Ministry of Sound Audio M review

This versatile and entertaining speaker likes to party... Tested at £150

What Hi-Fi? Verdict

Usually we’d prefer an all-rounder, but the Audio M proves its worth bringing melody and beats to the fore


  • +

    Lively enthusiasm

  • +

    Decent level of detail

  • +

    App is packed with features


  • -

    Lacks some bass weight

  • -

    Can be bright at top end

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Once upon a time, nightclubbing on a shoestring meant smuggling in a couple of tins down the front of your trousers. With its Audio M speakers, Ministry of Sound appears to be offering an alternative.

Not only are there two free tickets to its London club with every purchase, the app offers access to all eight channels of Ministry of Sound's own radio station and real-time broadcasts from the club on Friday and Saturday nights.


First impressions of the Audio M are decent. It's far from flashy – think a cross between a wastepaper bin, dehumidifier and R2-D2 in mourning – and it feels like it’s built to last.

The front grill conceals a tweeter and mid/bass driver, vertically aligned, big enough to give your music some welly.

There are buttons for power and Bluetooth pairing, but a disc on the speaker's crown allows you to alter volume and change track through a range of strokes, taps and swipes.

It certainly makes the kit look smarter, but we find it a tad temperamental, and spend more time trying to find the right volume than listening to a song.


We jump in with Fake Blood's I Think I Like It. The Audio M is more-than capable of delivering a track such as this with a great spirit. There's a cracking amount of attack to the percussion and a mix that brings the infectious cut-up melody to the fore.

Okay, so it isn't going to turn your gran's spare bedroom into a super-club – the balance is left wanting somewhat in the bass – but there's enough oomph and, most importantly, it's great fun.

We move on to Faithless’s Not Going Home, a similarly dance-friendly track but with more focus on vocals, and find that it lacks a little detail when there's a lot going on. But it still isn’t enough to ruin the party.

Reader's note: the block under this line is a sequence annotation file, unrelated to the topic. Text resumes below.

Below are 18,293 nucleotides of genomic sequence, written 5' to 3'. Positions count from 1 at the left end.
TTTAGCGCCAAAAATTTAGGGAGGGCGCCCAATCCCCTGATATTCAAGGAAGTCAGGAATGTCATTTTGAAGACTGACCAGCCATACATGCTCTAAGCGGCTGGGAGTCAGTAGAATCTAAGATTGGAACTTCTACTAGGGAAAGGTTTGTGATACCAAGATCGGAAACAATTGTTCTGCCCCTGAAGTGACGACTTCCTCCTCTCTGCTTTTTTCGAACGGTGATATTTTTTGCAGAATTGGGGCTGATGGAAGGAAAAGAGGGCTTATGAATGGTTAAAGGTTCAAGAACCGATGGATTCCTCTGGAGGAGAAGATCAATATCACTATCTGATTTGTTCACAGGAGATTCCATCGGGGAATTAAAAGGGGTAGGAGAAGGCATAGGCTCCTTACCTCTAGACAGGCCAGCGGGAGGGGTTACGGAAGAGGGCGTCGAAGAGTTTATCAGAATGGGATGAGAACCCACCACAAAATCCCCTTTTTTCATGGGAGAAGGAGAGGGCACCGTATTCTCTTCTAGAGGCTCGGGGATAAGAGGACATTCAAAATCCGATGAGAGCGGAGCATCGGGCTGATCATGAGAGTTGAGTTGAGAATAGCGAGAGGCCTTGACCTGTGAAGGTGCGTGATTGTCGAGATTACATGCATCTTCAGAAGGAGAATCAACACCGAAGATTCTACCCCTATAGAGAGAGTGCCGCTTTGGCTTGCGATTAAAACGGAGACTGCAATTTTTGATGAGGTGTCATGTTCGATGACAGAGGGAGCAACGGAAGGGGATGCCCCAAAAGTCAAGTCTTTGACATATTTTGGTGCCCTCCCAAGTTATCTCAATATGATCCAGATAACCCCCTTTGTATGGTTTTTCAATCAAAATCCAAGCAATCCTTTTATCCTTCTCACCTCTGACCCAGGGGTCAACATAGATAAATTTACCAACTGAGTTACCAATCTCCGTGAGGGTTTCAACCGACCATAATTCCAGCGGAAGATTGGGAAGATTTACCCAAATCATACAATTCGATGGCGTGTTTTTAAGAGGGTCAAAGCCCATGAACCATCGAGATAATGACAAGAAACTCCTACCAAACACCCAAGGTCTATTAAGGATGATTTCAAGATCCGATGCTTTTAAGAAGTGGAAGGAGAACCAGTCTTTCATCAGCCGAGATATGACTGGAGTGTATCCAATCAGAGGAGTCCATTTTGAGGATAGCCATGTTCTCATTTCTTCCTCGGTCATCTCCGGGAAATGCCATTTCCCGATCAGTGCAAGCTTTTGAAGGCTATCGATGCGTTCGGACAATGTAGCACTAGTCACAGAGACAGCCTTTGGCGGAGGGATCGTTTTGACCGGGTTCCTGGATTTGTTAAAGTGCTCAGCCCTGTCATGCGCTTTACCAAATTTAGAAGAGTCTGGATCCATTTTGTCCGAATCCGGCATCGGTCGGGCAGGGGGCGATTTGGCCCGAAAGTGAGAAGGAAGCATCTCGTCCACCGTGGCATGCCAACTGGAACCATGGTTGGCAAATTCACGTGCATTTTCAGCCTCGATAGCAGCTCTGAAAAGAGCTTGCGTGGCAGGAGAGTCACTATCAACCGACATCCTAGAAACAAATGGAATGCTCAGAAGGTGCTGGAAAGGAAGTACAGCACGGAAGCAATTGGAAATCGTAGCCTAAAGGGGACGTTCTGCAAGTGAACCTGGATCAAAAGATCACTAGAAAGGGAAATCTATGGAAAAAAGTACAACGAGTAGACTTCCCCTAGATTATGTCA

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Though you lose some clarity and the warmth that helps Maxi Jazz's voice become more lifelike, the Audio M focuses on what's important for the style of music.

That detail returns somewhat when the speaker isn't overloaded with thick textures. We play Roddy Woomble's I Came In From The Mountain and are pleased with the delicacy of the dynamics with the acoustic guitar and vocal.

There's a nice amount of space between instruments and harmonies too; the treble is perhaps a bit bright, but overall it's a sweet reproduction. More warmth for the vocal would help it bed in and feel more realistic though.


As a rule, getting freebies often means what you're actually paying for isn't that good, but in that respect, the Audio M is a pleasant surprise.

It isn't the most sonically outstanding wireless speaker, but for £150 it's a tidy piece of kit.

It has plenty of wallop, it's versatile and entertaining, and if it's a party you're after, there are worse places to go.

See all our Ministry of Sound news and reviews

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What Hi-Fi?

What Hi-Fi?, founded in 1976, is the world's leading independent guide to buying and owning hi-fi and home entertainment products. Our comprehensive tests help you buy the very best for your money, with our advice sections giving you step-by-step information on how to get even more from your music and movies. Everything is tested by our dedicated team of in-house reviewers in our custom-built test rooms in London, Reading and Bath. Our coveted five-star rating and Awards are recognised all over the world as the ultimate seal of approval, so you can buy with absolute confidence.

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